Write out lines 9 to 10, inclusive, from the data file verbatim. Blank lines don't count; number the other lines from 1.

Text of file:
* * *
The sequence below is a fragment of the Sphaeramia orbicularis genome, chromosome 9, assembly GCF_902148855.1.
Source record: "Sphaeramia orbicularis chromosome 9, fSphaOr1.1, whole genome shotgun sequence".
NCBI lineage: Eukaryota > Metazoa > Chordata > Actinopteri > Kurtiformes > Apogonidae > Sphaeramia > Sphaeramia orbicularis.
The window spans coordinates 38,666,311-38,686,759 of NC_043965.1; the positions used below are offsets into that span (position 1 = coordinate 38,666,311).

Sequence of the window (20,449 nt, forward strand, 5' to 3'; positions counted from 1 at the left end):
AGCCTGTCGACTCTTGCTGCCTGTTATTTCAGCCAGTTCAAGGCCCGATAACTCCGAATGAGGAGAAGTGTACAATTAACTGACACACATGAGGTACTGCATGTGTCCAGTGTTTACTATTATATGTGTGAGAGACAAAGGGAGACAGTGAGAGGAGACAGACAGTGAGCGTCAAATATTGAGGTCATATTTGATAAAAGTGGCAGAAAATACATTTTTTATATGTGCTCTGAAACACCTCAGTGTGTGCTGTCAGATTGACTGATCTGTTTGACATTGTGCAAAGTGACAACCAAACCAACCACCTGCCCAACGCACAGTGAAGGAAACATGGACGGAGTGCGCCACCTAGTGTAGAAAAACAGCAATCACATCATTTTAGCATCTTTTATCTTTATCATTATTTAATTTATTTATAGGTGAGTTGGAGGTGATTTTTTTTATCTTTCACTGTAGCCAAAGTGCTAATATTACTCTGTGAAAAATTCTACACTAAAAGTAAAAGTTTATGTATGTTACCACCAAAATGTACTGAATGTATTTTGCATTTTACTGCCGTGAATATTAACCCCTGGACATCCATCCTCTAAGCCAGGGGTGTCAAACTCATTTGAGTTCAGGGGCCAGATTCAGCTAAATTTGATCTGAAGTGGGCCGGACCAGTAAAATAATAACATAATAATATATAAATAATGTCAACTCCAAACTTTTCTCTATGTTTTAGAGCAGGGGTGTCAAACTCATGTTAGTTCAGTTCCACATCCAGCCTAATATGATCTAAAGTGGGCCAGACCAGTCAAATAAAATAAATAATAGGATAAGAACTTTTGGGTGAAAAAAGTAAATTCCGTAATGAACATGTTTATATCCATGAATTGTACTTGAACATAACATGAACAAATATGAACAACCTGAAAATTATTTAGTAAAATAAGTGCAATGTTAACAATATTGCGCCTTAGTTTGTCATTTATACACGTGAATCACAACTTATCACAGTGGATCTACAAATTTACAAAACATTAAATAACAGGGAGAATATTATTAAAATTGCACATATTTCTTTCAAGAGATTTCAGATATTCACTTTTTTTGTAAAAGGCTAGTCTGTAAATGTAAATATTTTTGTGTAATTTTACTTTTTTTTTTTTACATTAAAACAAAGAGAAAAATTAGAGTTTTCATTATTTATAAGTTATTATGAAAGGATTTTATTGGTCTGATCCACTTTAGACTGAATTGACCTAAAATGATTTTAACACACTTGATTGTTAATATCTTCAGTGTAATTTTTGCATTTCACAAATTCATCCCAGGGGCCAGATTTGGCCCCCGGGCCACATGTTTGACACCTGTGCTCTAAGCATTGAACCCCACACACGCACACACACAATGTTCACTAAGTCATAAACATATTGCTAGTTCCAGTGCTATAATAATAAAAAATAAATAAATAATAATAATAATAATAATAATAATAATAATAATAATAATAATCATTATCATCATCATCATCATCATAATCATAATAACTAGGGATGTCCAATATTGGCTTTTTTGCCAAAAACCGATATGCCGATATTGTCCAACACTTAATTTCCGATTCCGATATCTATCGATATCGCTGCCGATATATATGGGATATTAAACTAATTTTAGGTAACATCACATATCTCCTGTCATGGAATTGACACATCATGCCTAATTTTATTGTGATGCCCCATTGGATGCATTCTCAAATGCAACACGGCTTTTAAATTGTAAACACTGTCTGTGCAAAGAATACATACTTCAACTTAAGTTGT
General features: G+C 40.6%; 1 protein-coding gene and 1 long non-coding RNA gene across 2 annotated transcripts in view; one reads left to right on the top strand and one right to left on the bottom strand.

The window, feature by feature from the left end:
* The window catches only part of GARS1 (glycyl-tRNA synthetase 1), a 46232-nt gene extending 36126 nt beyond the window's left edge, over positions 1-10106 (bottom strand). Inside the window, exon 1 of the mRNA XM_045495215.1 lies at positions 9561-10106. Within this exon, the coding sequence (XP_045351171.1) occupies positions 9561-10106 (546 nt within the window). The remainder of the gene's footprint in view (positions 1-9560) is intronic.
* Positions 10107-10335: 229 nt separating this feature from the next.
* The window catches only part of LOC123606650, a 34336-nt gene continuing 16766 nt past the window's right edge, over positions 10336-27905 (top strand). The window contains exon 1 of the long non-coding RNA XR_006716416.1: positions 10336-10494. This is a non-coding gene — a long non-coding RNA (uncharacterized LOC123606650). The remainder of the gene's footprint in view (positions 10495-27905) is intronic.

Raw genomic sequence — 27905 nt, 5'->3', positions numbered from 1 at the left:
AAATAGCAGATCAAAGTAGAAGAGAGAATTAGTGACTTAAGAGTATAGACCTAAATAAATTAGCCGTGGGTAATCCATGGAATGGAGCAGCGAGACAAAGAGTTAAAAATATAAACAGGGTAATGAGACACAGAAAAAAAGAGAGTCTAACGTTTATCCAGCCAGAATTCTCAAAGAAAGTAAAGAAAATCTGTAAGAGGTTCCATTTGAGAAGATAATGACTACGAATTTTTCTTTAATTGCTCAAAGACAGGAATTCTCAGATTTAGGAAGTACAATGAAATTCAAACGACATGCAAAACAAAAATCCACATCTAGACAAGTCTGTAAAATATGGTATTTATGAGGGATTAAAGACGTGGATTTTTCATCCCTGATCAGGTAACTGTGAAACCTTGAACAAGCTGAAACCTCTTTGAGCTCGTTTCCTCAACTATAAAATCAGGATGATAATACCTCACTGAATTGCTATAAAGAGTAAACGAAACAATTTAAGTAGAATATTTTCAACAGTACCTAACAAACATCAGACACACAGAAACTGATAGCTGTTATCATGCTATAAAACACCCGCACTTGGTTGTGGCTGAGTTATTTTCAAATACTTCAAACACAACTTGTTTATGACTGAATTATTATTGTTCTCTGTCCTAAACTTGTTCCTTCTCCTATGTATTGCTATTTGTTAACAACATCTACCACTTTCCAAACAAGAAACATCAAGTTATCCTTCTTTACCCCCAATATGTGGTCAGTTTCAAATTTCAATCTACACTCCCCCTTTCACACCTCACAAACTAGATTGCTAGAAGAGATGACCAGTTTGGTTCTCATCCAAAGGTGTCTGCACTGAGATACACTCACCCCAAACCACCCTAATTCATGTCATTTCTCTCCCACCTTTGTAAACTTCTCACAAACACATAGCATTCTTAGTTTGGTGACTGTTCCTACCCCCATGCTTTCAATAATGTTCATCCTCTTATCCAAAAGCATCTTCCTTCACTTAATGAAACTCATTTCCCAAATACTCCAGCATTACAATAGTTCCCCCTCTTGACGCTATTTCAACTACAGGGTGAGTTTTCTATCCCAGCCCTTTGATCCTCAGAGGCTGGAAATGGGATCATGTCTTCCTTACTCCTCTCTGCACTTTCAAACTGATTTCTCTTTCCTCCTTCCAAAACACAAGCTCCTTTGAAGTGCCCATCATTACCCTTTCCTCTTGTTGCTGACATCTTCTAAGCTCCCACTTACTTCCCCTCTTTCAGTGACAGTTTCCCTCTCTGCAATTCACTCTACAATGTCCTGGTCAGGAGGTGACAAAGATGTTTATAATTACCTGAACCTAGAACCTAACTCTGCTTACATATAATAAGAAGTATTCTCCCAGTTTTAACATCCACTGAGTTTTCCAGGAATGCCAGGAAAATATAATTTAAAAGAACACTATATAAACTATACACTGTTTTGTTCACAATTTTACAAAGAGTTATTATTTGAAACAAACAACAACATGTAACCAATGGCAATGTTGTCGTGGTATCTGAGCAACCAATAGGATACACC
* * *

* The window catches only part of GARS1 (glycyl-tRNA synthetase 1), a 46232-nt gene extending 36126 nt beyond the window's left edge, over positions 1-10106 (bottom strand). Inside the window, exon 1 of the mRNA XM_045495215.1 lies at positions 9561-10106. Within this exon, the coding sequence (XP_045351171.1) occupies positions 9561-10106 (546 nt within the window). The remainder of the gene's footprint in view (positions 1-9560) is intronic.
* Positions 10107-10335: 229 nt separating this feature from the next.